Send Iraqi Jewish Archive Back Where It Belongs

Priceless Trove Will Serve Vital Educational Role in Baghdad

By Sigal Samuel

Published February 06, 2014, issue of February 21, 2014.
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Rediscovered Treasure: A 1930 French and Hebrew Passover Haggadah from Vienna was found in Baghdad.
National Archives
Rediscovered Treasure: A 1930 French and Hebrew Passover Haggadah from Vienna was found in Baghdad.

At the Museum of Jewish Heritage in New York, 24 items from the Iraqi Jewish Archive have just gone on display. I attended the February 3 opening of the exhibit, entitled “Discovery and Recovery: Preserving Iraqi Jewish Heritage.” It included a 16th century Hebrew Bible, a hand-lettered Passover Haggadah from 1902, and a 1967 school transcript for an Iraqi Jewish boy. These items weren’t just beautiful to behold. They were also deeply political.

In 2003, U.S. troops discovered over 2,700 books and tens of thousands of documents in the flooded basement of Saddam Hussein’s intelligence headquarters. Iraq agreed to have these moldy artifacts shipped off for restoration at the National Archives in Washington, D.C. — on the condition that the U.S. State Department would later return them. That return is scheduled to take place this June.

But Jewish organizations want Congress to renegotiate the agreement, and they’re pushing a resolution that now has 10 co-sponsors in the Senate. They, and many of the Iraqi Jews present at the New York opening, believe the trove should stay in America.

As an Iraqi Jew, I couldn’t disagree more.

The three main arguments for keeping the trove here go something like this. First, Iraq stole these artifacts from the Jews; that makes these Jews (or their descendants) their rightful owners. Second, Iraq persecuted its Jews to the point of extinction; why should they get to keep our things? Third, nowadays only about five Jews remain in Iraq, a country that most of world Jewry cannot easily visit; shouldn’t the artifacts be kept someplace accessible?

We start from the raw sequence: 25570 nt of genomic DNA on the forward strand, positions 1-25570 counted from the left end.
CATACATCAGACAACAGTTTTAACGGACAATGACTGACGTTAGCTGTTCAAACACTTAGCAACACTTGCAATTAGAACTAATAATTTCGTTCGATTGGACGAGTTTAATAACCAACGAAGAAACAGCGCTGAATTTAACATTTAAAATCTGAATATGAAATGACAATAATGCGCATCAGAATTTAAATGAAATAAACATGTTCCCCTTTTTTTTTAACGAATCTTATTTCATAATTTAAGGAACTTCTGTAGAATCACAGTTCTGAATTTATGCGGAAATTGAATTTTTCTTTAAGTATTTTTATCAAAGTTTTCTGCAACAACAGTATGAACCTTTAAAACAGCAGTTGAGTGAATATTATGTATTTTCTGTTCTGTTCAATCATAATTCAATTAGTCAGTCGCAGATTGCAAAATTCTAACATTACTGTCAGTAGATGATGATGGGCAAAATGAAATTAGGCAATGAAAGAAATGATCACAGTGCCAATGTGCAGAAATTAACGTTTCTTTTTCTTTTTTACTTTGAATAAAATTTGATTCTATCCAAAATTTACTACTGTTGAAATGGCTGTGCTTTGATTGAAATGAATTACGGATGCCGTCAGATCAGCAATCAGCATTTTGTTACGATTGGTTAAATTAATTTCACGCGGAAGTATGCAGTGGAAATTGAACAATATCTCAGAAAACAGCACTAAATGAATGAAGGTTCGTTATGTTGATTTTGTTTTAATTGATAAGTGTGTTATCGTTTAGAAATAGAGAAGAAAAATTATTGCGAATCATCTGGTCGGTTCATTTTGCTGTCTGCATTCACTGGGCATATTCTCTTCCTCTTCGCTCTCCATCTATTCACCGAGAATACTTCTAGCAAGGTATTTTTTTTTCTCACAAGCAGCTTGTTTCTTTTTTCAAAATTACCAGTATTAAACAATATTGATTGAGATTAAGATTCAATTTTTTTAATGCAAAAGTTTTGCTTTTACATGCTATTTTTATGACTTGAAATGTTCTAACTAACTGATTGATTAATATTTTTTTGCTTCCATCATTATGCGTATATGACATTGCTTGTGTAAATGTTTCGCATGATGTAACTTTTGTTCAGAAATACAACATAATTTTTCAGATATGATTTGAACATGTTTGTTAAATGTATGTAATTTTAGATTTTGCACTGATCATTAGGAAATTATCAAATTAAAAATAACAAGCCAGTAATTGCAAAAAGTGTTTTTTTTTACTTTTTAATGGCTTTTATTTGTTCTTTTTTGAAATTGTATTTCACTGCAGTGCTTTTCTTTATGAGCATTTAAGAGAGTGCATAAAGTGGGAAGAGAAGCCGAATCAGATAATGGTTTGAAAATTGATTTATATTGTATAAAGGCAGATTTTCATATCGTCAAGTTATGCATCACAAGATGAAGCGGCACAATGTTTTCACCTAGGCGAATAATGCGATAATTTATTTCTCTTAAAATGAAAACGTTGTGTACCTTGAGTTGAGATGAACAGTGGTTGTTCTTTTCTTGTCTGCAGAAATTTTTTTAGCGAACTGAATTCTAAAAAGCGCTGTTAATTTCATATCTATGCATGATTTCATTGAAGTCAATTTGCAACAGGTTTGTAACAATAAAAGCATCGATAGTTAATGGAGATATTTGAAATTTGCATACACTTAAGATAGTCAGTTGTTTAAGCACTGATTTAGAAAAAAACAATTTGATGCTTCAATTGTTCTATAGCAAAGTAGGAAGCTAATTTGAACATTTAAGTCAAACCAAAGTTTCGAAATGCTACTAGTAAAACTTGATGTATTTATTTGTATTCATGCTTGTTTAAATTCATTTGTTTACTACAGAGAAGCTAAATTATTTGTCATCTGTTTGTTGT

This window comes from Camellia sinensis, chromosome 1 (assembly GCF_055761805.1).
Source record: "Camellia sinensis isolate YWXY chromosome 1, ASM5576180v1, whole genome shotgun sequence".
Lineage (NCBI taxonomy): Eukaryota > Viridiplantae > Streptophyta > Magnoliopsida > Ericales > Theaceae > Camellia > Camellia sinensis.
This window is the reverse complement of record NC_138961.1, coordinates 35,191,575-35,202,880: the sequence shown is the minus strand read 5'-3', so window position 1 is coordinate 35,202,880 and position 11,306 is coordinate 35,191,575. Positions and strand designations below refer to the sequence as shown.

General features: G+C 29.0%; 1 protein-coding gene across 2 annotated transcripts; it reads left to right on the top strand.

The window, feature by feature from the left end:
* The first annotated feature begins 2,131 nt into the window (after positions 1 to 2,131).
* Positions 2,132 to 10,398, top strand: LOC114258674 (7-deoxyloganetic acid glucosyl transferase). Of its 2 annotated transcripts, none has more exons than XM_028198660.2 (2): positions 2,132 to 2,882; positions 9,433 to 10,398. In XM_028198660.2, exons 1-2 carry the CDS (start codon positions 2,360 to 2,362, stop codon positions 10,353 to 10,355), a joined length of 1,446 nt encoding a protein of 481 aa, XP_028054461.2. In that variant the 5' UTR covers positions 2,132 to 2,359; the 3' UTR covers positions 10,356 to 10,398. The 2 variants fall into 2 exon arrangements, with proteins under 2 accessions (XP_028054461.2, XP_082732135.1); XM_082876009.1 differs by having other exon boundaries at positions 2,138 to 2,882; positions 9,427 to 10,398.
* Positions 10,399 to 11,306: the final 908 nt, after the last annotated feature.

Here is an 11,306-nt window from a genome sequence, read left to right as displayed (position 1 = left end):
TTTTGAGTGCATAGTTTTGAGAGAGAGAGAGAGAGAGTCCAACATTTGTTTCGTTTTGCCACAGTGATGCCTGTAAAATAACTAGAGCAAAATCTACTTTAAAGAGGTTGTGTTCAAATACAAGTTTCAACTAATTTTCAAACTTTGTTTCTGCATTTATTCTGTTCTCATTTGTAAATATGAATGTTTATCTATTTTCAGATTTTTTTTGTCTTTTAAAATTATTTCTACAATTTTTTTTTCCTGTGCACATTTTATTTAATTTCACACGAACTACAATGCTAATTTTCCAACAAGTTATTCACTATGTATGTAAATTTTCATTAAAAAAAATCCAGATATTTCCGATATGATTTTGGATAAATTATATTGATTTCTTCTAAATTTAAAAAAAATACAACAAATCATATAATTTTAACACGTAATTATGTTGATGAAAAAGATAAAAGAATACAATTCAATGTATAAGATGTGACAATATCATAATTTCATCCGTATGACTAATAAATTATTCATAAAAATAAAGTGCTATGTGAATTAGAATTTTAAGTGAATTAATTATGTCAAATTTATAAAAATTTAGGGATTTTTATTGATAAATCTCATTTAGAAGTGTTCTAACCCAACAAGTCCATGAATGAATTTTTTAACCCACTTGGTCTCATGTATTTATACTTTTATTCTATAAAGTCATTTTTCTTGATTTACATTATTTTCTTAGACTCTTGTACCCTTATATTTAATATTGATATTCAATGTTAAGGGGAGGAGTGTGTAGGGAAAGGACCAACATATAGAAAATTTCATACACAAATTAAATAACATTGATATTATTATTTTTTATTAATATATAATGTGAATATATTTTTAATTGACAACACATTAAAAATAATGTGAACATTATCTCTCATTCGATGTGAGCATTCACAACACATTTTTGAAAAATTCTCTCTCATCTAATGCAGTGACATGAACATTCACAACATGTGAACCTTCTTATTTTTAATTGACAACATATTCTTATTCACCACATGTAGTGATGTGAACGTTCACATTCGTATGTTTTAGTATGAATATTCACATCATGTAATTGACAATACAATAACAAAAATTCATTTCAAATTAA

My response? No, no and no.

However much we as Iraqi Jews may resent having had this property stolen from us (and believe me, I’m not pleased about it), the only reason we’re seeing it now is because the State Department got it out of Iraq by promising, ultimately, to send it back there. There’s a word for people who take stuff, promise to return it, and then don’t. It’s called stealing.

It’s also called cultural imperialism. Hauling these precious artifacts out of Iraq and into an American gallery brings to mind the Egyptian artifacts that were taken out of their native country to fill the display halls of the British Museum. After all that the U.S. forces did in Iraq — including creating the unstable conditions that led to the plundering of that country’s National Museum in 2003 — we should blush at the thought of expropriating this archive for our own museums.

Echoes of Lost Civilization: An Iraqi employee examines a document in the Jewish archives in Baghdad. Should the collection stay in the U.S., or be returned to its homeland?
getty images
Echoes of Lost Civilization: An Iraqi employee examines a document in the Jewish archives in Baghdad. Should the collection stay in the U.S., or be returned to its homeland?

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